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Treasurer nominee bows out

Originally appeared in the Trenton Times on 03/29/01
Associated Press

TRENTON -- Isabel Miranda quit with regret yesterday as a nominee to become New Jersey's next treasurer, charging her nomination "has fallen victim to a vicious and unfair effort to discredit me."

Miranda became a focus of controversy after The New York Times reported Monday that she was fired by Citibank five years ago for misusing expense accounts to carry on an extramarital affair.

But more concerns were promptly raised about whether Miranda could function as state treasurer, the executive with singular authority over all state finances, while remaining affiliated with U.S. Trust Company of New Jersey, a firm that competes for business handling government bond issues.

It is this latter issue Miranda cited in her withdrawal letter yesterday. Miranda had agreed to take a leave of absence from U.S. Trust and to further recuse herself from any state decisions involving that firm, but she was unwilling to resign outright to take a state job that might last less than a year.

"I also now believe recusal is not sufficient to cure any perceived conflict I would have as a result of my leave of absence," Miranda said in her letter.

But acting Gov. Donald DiFrancesco said he spoke to Miranda and she was also deeply upset about the Citibank disclosures, which he denounced as incorrect and unfounded.

"She is upset. She saw her picture in the paper, on the front page of the newspaper, alleging that she has done something wrong," DiFrancesco said with some emotion concerning Miranda, a neighbor and family friend.

"She felt the circumstances were just too much for her to handle at this time given the kind of allegations that were being thrown around by everyone," he said.

The state Executive Commission on Ethical Standards issued a statement Tuesday saying Miranda could serve in the post provided she recused herself from decisions or communications linked to U.S. Trust, a subsidiary of brokerage giant Charles Schwab & Co.

But the commission's director, Rita Strmensky, said yesterday, "Everyone was operating under the information that U.S. Trust and Schwab did not do business with the state. Yesterday afternoon it became clear that was not the reality."

Miranda also resigned as acting treasurer, a post she had held since Friday.

Miranda was nominated earlier last week and her term could have been brief. DiFrancesco became acting governor on Jan. 31 to complete the remainder of former Gov. Christie Whitman's unexpired term after she left to become head of the U.S. Environmental Protection Agency. He is a candidate for election to a full term, but his current tenure as acting governor ends next January.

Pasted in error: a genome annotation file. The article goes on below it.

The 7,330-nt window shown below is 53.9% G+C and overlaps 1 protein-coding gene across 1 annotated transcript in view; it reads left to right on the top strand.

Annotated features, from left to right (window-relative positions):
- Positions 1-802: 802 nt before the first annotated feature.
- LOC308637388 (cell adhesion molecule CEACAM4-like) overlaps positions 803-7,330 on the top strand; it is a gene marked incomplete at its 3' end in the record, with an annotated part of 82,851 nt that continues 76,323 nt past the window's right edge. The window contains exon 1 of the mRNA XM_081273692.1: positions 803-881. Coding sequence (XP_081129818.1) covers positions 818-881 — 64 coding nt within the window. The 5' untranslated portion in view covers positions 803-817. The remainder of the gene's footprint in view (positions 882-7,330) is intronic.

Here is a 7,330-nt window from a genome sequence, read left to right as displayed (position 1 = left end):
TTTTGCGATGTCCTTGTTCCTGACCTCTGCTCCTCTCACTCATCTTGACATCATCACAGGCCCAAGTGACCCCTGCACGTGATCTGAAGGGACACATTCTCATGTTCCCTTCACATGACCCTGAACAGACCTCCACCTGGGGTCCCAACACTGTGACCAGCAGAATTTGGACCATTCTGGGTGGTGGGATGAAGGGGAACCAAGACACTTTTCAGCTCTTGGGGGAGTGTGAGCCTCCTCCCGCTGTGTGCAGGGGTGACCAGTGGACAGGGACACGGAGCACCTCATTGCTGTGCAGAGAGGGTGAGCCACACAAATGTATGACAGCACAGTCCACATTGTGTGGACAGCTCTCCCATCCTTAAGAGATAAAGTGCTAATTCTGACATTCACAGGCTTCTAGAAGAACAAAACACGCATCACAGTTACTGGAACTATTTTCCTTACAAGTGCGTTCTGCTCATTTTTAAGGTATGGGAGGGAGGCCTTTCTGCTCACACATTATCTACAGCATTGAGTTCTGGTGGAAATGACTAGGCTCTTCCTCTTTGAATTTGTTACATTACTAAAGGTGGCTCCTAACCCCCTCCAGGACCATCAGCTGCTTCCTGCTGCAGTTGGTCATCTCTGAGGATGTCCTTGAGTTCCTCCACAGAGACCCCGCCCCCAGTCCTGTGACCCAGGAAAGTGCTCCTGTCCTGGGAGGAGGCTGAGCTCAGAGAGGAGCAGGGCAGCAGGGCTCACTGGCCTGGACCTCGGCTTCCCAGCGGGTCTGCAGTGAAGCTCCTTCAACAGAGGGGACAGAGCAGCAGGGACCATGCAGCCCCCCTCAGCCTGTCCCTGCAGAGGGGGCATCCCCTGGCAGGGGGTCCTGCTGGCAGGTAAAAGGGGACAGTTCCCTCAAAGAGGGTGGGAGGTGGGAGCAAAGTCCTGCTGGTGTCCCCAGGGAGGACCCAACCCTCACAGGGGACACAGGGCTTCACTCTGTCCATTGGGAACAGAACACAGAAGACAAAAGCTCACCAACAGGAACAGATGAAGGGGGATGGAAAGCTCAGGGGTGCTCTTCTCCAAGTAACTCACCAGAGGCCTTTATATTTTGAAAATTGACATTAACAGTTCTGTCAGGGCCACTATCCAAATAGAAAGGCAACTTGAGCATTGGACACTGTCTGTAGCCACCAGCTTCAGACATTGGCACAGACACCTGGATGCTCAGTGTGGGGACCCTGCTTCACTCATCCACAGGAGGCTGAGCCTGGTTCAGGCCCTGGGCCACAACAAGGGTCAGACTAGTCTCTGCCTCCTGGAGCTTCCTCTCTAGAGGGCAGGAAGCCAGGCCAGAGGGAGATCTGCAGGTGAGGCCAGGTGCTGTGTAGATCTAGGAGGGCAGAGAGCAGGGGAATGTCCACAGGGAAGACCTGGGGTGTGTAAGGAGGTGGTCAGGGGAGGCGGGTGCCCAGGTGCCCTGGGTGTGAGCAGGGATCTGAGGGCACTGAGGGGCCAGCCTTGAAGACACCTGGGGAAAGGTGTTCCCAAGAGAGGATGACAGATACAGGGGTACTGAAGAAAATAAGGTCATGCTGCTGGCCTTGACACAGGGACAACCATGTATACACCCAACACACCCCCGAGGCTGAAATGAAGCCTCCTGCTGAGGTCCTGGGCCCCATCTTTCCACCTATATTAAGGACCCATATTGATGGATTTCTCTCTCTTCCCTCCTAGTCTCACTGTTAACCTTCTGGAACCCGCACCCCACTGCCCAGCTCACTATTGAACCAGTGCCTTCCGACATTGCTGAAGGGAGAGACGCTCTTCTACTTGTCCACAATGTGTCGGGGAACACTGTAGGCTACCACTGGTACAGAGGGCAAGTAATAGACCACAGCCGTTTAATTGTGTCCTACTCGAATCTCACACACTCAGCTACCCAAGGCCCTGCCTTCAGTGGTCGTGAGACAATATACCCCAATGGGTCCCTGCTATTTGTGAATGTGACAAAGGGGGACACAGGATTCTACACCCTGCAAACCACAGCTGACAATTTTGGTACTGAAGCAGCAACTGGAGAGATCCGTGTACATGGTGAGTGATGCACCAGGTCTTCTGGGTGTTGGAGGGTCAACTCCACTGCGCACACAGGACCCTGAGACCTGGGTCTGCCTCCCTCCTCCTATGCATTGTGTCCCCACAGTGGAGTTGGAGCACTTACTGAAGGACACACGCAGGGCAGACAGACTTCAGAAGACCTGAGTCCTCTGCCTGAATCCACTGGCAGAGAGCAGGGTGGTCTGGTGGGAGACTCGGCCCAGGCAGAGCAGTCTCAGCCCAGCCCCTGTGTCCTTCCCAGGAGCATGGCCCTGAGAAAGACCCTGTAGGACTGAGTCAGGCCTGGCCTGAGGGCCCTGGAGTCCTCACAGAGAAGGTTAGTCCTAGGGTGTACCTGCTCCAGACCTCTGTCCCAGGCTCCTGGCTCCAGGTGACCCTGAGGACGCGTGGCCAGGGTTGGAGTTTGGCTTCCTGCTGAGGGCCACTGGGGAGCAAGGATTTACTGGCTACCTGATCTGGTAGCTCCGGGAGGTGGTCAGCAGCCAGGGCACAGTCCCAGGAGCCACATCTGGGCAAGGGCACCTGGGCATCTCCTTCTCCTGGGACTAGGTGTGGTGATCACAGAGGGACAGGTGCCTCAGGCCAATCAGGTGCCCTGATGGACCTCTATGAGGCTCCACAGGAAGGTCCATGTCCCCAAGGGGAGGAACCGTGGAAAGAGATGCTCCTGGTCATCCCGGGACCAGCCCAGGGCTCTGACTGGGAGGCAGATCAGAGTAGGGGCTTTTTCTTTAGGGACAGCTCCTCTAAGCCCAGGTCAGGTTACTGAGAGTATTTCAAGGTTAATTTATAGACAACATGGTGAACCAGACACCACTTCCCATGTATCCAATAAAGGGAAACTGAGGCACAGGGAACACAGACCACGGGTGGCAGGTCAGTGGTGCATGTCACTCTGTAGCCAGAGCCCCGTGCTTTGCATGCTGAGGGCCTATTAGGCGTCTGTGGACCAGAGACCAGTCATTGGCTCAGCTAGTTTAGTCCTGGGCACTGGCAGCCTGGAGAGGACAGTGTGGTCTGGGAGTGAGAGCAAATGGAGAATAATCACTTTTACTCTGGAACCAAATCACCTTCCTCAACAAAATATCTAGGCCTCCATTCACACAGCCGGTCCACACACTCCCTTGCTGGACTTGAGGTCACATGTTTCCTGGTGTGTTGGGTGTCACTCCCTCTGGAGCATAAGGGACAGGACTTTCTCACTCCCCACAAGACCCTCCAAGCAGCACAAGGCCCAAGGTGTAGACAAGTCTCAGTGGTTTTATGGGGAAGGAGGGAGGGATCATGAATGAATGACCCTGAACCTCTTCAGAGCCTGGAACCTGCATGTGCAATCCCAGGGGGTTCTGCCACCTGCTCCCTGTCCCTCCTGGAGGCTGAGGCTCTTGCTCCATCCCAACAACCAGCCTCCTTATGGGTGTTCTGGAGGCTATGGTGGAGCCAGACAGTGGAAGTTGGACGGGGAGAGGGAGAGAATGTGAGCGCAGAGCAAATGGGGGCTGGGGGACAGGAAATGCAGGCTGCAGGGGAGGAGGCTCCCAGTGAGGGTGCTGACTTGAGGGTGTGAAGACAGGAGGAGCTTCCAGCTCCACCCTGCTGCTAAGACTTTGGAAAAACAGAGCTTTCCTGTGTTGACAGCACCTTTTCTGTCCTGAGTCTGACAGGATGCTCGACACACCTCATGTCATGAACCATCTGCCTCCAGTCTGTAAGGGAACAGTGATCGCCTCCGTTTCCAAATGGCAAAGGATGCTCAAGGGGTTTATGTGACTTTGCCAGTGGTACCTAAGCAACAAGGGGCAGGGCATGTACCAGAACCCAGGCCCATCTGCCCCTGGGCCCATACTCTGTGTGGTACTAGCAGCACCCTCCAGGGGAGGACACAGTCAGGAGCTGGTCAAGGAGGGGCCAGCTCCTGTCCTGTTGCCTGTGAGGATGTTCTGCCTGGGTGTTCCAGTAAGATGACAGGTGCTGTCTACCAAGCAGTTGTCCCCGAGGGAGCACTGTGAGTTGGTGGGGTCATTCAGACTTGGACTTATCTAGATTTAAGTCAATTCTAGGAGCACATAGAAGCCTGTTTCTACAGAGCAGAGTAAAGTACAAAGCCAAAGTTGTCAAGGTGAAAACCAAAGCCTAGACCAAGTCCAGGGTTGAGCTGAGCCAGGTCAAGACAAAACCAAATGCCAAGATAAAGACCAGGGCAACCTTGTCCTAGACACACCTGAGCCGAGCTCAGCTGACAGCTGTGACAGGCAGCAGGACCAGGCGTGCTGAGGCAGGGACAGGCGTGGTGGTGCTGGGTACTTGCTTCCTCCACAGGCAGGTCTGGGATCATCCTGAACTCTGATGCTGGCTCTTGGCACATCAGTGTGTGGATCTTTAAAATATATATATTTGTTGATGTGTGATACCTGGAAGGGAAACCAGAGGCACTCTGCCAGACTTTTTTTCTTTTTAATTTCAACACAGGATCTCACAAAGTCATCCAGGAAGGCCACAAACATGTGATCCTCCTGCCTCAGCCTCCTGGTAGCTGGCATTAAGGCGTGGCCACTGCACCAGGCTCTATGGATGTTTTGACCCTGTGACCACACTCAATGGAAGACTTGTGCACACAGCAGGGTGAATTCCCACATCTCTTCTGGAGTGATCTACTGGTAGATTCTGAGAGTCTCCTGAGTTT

Miranda's scheduled confirmation hearing before the Senate Judiciary Committee was postponed Monday after the publication of the news report prompted committee members to ask for more time to review her confidential background investigation.

Citing unnamed current and former employees of the New York-based bank, the Times reported that Miranda was forced to resign and escorted from her Manhattan office. Auditors found evidence that she and Donald Browne Jr., an executive in Citibank's San Francisco office, had charged the bank for cross-country trips to visit each other and for trips together to places like Palm Beach, Fla., the newspaper reported.

Sen. William Gormley, R-Margate, the Judiciary chairman, and the ranking Democrat, Sen. John A. Lynch, D-New Brunswick, said they were given unprecedented access to Miranda's confidential background investigation. They said New Jersey State Police detectives had renewed their inquiry Monday into the terms of Miranda's departure from Citibank.

"I do applaud their openness in having us have access to it," Lynch said. "I believe the damage, if any, lies with the fact that the nomination was sort of rushed and mismanaged, and there was some awareness of potential problems that should have been fully explored."

Sen. Robert Martin, R-Morris Plains, said Miranda's plan to serve as treasurer without fully breaking off her ties to U.S. Trust was troublesome. "When you are working for a major bank in the state and you are the state treasurer, I think at the very least there is an issue that had to be fleshed out, and I am sure we would have probed that kind of relationship," Martin said.

Hispanic officials held a news conference to condemn what they considered merciless treatment for Miranda, claiming it would have not occurred had she not been a Cuban native. "It is very offensive to Latino women in general that this should have taken place," said Lydia Valencia, director of the New Jersey Puerto Rican Congress.

Lobbyist Jose Sosa, a former Republican Assemblyman, said Miranda should have had her day before the Judiciary committee to discuss and explain her links to U.S. Trust. But he said the other scandalous news made such a hearing impossible.

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